Sophos, a network and endpoint security vendor, has retooled its channel program to help partners support customers using or moving to the public cloud.
The company is backing this initiative with training, certification and financial incentives for companies it has dubbed Cloud Security Providers (CSPs). Sophos said it will provide CSPs with increased partner margin via rebates based on customers purchasing Sophos products on the Microsoft Azure or Amazon Web Services cloud marketplaces. Other CSP components in the Sophos partner program include sales and pipeline lead generation from Sophos free product trials and pay-as-you-go testing, training from Sophos Security Architects who focus on cloud security and migration, and certification as a Sophos CSP.
Kendra Krause, vice president of global channel at Sophos, said a select group of partners helped the company design the program and will immediately join.
"We expect a steady growth over time as more partners expand their service offerings into the public cloud," she said.
There are two certification tiers for Sophos CSPs: Professional level for partners that emphasize consulting and selling services and Expert level for partners that also offer deployment services. At the Professional level, a Sophos partner must have at least one Sophos CSP Sales Consultant. To qualify for Expert-level status, partners must have at least one Sophos CSP Sales Consultant and Sophos CSP Certified Engineer.
Pepperdata formalizes program for big data partners
Big data performance company Pepperdata debuted a formal channel program this week for selling its DevOps products.
Pepperdata announced the program has two launch partners -- Trace3 and Cloudwick Technologies -- both of which have previously done business with Pepperdata on a more informal basis. In addition to training, sales enablement and support, Pepperdata said partners will have access to a partner portal offering white papers, return-on-investment documents and other assets, slated to roll out next week.
According to Dan Marx, head of sales and partnerships at Pepperdata, based in Cupertino, Calif., the vendor has strong roots in direct sales, selling to "operations folks who are managing big data clusters, especially in multitenant environments." In the last few months, however, the company has seen "a lot of interest and more traction" on the channel side of its business, he said.
"The focus, at least today ... is really [on starting] with some partners that we have a lot in common with that have good relationships with their customers and we see overlap with their customer bases," Marx noted.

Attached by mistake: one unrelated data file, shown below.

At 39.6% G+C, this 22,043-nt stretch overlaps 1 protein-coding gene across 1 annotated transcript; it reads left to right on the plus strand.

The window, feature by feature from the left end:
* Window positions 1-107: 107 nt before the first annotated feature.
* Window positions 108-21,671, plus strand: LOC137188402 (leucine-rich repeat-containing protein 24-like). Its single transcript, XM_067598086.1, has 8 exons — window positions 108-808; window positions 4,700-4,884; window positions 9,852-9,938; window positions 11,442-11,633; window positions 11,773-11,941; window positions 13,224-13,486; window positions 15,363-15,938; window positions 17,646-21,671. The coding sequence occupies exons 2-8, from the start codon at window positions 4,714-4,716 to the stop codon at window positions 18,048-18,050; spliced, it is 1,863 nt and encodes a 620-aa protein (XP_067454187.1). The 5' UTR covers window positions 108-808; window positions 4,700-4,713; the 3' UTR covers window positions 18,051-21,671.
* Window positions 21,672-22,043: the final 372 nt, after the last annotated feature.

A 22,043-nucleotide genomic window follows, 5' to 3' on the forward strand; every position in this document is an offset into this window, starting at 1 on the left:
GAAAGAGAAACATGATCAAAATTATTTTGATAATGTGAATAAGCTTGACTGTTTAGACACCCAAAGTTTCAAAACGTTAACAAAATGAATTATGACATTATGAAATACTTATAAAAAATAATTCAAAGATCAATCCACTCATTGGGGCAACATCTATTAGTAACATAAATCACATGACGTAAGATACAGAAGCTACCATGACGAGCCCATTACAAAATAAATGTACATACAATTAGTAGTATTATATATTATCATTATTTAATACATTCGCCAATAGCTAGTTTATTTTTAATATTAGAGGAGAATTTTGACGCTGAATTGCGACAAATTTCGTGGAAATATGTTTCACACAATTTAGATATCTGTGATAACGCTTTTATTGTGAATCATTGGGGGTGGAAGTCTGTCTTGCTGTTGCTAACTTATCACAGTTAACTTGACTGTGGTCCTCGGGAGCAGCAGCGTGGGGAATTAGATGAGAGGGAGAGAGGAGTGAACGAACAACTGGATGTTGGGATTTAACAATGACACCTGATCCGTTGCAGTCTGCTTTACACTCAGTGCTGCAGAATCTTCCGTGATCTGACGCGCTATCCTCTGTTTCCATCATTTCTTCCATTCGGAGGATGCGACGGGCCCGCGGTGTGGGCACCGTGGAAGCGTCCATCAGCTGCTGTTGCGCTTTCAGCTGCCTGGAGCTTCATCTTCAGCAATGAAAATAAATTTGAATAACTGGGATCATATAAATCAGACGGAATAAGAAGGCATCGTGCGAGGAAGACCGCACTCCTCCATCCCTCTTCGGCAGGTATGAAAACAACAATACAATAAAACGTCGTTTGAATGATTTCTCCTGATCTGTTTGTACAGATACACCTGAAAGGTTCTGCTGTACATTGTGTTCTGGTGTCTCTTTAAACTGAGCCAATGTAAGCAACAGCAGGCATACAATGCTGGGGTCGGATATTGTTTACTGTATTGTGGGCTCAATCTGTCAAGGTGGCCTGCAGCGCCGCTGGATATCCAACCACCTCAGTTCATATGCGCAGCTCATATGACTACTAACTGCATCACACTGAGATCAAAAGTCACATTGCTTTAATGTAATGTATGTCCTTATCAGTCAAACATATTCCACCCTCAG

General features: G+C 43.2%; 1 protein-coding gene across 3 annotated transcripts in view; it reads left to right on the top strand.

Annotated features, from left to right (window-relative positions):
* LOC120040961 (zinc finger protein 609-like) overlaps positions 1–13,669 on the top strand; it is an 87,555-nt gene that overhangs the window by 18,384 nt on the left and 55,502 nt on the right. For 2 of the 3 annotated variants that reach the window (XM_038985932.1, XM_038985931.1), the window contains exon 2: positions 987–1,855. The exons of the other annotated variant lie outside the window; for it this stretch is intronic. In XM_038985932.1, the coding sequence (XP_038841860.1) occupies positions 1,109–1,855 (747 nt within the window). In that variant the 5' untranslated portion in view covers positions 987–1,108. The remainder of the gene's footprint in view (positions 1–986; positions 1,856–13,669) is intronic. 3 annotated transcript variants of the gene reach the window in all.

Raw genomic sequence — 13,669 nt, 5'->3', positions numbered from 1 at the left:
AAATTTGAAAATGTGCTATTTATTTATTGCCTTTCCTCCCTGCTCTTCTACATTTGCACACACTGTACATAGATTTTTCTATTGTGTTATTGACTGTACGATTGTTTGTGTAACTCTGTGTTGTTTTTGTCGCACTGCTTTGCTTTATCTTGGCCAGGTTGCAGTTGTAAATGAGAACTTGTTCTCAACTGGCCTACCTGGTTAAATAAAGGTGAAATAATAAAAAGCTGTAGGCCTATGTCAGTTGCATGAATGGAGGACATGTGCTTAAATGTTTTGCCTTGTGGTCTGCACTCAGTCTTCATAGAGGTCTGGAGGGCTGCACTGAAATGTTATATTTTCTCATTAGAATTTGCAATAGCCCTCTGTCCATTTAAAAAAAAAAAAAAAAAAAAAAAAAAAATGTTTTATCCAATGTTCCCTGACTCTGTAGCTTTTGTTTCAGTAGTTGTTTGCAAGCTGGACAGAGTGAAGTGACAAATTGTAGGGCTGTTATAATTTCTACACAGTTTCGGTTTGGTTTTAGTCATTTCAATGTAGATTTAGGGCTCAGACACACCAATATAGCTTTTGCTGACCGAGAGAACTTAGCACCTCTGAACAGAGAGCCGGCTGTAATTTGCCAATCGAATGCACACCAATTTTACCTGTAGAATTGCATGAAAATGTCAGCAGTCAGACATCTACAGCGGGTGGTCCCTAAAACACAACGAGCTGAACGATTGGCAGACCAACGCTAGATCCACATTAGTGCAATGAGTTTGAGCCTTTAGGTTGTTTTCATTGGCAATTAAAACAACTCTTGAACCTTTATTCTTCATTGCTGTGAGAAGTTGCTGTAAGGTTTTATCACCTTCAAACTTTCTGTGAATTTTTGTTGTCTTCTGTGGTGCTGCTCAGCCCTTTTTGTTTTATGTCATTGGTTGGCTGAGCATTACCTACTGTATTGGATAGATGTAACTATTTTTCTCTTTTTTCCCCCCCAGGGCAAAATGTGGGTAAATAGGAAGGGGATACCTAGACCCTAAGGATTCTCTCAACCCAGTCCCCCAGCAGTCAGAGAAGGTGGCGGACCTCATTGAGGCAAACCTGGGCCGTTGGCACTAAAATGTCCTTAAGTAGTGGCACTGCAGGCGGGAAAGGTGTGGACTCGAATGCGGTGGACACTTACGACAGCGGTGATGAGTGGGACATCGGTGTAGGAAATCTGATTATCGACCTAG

Cloudwick, which focuses on data lake technologies and is based in Newark, Calif., has worked with Pepperdata for about four years, said Mark Schreiber, Cloudwick's general manager.
"Because a lot of the clusters that we operate and manage are large in size and upward of 2,000 to 5,000 nodes, we needed to have higher visibility" for clusters and performance characteristics, Schreiber said. "Pepperdata is the best solution of the market [for] rapid performance diagnostics for Hadoop and Spark queries."
While Marx said Pepperdata doesn't have a set number of partners it would like to recruit, the vendor will initially focus on partners with big data expertise.
Trivalent taps partners for commercial market push
Trivalent, a security vendor targeting data protection on edge devices, is tapping partners to extend its market reach as it moves into the commercial space.
The government sector has been the main focus of the Annapolis, Md., company since its launch in 2004. But last year, the company began expanding its technology to meet commercial use cases, said Yiannis Vassiliades, vice president of products at Trivalent.
Trivalent's data protection product, Trivalent Protect, encrypts, shreds and disperses data for storage on a specialized file system. The process is designed to make data unrecoverable if intercepted by an unauthorized user. The product is available in Android and Windows versions. The Android version is certified under the National Security Agency's Commercial Solutions for Classified program, and the company has applied for that status for its Windows offering, Vassiliades said. In addition, the company plans to expand into the iOS market.
The company's channel effort aims to "expand our market reach in the different sectors we want to go after," Vassiliades said.
Those sectors include Trivalent's traditional government market, as well as regulated industries such as financial services and healthcare on the commercial side. A recent alliance illustrates the company's partnering approach. Earlier this month, Trivalent announced a partnership with Iron Bow Technologies, an IT solutions provider that will offer Trivalent's technology to its government and healthcare customers.
"They do a lot of business in the government, and they are also doing business with healthcare," Vassiliades said of Iron Bow, which is based in Herndon, Va. "They map across the areas where we are looking to expand our market reach."